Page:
While I was laboring at home, I sat on my yoga ball moving my hips around to help open up my pelvis. this helps to push the baby further into the birth canal. This helped to keep everything progressing smoothly.
5. Breathe and Relax
In the movies, you always see women breathing heavily. While this doesn’t help the pain, it does help to keep you relaxed. Instead of breathing quickly, I made sure to take deep breaths in and out. Staying relaxed was key to keeping everything open and moving forward.
6. Support and Massages
I wouldn’t have made it without the support of my husband, my mother, and my hospital team. My husband was right by my side throughout the whole process, digging his hands into my back to help relieve the pain. One thing we forgot to buy was a tennis ball. Make sure you buy one, just in case you labor on your back.
7. Contraction Time and Breaks
Knowing that the contraction was at its peak, and was now coming down, helped a ton. I knew that the worst was over and that soon I would feel better and get a break.
Once I got the green light to start pushing, the contractions no longer hurt. My focus was now on pushing as a hard as I could to get that baby out fast. Although, I have to say, the worst part was the crowning. Soon, as I gave another good push, there was a loud "Pop!" and out came the baby’s head. Before I knew it, the body followed. Not long after, she was on my chest and it was all over. My contractions were back to being mild and my body helped me get rid of the placenta.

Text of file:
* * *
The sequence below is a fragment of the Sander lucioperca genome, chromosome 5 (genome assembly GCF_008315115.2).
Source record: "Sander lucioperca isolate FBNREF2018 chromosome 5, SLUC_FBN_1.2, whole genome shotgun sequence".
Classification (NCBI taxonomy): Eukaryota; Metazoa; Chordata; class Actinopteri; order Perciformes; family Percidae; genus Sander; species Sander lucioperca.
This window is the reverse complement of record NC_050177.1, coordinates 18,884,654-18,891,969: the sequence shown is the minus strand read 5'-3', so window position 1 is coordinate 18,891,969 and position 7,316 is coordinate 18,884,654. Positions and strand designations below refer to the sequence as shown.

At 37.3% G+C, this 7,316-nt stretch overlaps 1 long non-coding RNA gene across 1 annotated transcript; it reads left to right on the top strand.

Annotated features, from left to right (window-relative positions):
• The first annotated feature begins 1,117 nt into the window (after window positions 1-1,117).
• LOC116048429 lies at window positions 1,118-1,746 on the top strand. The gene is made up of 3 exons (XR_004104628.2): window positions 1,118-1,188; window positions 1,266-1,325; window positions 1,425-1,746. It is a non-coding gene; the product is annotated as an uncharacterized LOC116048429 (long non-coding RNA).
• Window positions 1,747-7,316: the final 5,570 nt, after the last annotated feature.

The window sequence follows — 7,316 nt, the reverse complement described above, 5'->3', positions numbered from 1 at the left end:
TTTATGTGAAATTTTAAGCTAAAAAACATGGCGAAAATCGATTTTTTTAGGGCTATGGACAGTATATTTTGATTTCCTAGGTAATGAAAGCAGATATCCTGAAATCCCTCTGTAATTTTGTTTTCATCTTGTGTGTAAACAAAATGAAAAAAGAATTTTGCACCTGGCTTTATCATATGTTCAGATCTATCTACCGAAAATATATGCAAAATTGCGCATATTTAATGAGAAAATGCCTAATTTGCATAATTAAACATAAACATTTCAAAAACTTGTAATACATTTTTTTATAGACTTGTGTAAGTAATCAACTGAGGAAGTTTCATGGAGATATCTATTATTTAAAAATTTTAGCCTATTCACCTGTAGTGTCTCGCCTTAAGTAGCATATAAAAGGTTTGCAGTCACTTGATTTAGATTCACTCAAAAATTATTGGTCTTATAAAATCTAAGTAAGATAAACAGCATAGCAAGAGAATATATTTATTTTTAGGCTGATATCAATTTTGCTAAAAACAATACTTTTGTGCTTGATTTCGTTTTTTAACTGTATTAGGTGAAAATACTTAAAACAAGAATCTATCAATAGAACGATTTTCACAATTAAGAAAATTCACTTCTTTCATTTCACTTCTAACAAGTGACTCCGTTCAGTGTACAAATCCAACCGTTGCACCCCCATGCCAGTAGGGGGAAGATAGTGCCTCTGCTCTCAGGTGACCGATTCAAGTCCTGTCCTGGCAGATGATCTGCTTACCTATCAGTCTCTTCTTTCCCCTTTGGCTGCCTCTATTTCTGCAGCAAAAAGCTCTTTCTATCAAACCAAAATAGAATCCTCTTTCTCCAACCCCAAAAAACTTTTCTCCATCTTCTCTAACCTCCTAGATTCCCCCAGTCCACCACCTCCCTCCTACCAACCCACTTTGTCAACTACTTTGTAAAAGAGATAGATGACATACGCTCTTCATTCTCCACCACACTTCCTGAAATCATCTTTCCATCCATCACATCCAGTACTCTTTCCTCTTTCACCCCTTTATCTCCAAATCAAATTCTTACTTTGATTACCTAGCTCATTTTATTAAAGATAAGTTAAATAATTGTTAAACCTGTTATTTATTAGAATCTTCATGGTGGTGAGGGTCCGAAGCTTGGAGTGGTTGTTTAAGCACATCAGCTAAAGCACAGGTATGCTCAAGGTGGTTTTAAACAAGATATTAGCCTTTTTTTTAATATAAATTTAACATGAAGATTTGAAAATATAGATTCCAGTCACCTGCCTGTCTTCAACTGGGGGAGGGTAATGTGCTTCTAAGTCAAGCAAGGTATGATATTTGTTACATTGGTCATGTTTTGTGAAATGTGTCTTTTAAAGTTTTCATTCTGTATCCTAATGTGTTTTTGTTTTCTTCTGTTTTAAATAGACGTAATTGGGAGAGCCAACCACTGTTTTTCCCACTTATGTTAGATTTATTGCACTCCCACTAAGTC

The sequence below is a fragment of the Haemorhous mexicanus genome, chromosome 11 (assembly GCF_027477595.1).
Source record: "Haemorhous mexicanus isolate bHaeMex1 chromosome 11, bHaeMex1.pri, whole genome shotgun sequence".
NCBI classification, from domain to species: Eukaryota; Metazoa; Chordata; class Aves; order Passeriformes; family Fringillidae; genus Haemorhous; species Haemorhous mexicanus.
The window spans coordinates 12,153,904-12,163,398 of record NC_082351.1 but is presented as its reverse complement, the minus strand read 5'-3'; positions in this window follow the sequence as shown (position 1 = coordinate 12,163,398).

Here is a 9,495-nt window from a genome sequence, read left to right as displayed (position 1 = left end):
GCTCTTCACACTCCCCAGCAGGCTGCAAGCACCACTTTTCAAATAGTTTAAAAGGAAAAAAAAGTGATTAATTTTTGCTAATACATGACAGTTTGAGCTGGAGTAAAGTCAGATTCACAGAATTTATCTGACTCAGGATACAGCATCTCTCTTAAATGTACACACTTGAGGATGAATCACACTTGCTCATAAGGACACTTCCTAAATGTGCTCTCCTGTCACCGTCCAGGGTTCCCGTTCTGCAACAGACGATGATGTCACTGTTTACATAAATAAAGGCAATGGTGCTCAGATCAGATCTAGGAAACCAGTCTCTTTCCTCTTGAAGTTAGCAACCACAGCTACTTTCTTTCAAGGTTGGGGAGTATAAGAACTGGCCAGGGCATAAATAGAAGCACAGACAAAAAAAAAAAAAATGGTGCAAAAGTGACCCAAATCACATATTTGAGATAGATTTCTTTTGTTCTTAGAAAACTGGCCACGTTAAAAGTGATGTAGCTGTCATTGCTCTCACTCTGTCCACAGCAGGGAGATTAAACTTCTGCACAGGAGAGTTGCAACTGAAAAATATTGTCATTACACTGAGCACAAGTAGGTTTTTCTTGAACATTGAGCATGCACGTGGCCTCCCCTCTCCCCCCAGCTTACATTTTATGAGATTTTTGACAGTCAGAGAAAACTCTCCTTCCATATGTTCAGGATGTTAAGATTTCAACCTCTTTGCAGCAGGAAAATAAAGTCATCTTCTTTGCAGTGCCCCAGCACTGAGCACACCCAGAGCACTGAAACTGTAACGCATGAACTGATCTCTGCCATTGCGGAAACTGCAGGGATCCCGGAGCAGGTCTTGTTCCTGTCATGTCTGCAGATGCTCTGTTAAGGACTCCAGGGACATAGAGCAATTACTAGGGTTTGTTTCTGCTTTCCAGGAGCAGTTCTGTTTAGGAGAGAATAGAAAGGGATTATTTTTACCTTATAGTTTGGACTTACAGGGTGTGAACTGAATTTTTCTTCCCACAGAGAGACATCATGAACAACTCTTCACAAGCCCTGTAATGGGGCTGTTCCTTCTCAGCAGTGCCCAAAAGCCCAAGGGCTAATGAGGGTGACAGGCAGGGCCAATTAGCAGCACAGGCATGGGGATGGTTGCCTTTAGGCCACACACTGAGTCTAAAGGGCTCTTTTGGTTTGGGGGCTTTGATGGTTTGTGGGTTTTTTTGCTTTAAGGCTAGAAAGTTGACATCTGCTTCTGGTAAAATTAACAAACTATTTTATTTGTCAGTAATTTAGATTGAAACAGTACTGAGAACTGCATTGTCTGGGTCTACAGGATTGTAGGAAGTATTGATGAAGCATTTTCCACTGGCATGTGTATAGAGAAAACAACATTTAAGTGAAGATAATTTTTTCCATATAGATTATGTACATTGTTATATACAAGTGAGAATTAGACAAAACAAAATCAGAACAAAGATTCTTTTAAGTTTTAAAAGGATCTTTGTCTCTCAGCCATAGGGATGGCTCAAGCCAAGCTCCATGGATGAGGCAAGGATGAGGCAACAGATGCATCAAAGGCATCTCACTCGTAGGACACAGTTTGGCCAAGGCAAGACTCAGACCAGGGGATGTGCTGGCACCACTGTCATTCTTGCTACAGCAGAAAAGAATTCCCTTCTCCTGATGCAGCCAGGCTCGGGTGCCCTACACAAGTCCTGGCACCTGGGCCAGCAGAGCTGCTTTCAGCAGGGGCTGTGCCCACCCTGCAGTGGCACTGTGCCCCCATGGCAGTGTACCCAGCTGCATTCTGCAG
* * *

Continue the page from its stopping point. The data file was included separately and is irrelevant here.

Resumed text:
My Labor Story
My daughter was born almost two weeks before her due date. (I am pretty sure the stress of planning my stepdaughter’s 10th birthday party is what induced me.) I started having contractions about a week or so before I went into active labor. They were sporadic and mild, just like menstrual cramps. I went in for my next doctor’s appointment and let my OB know I was having mild contractions. She checked to see if I was dilated at all and, yes, I was one centimeter dilated.
The contractions were working! Now, because I still could have days or weeks left to go, this didn’t mean much. This is what I had told my husband and both of our mothers. However, at that appointment they found protein in my urine and, since I was so close to the end of the pregnancy, there was a big possibility they would have to induce me. Still, they wanted to double check the results, so the next day I did blood work and was given a jug to pee into for a full 24 hour period. (Yay! Lucky me.)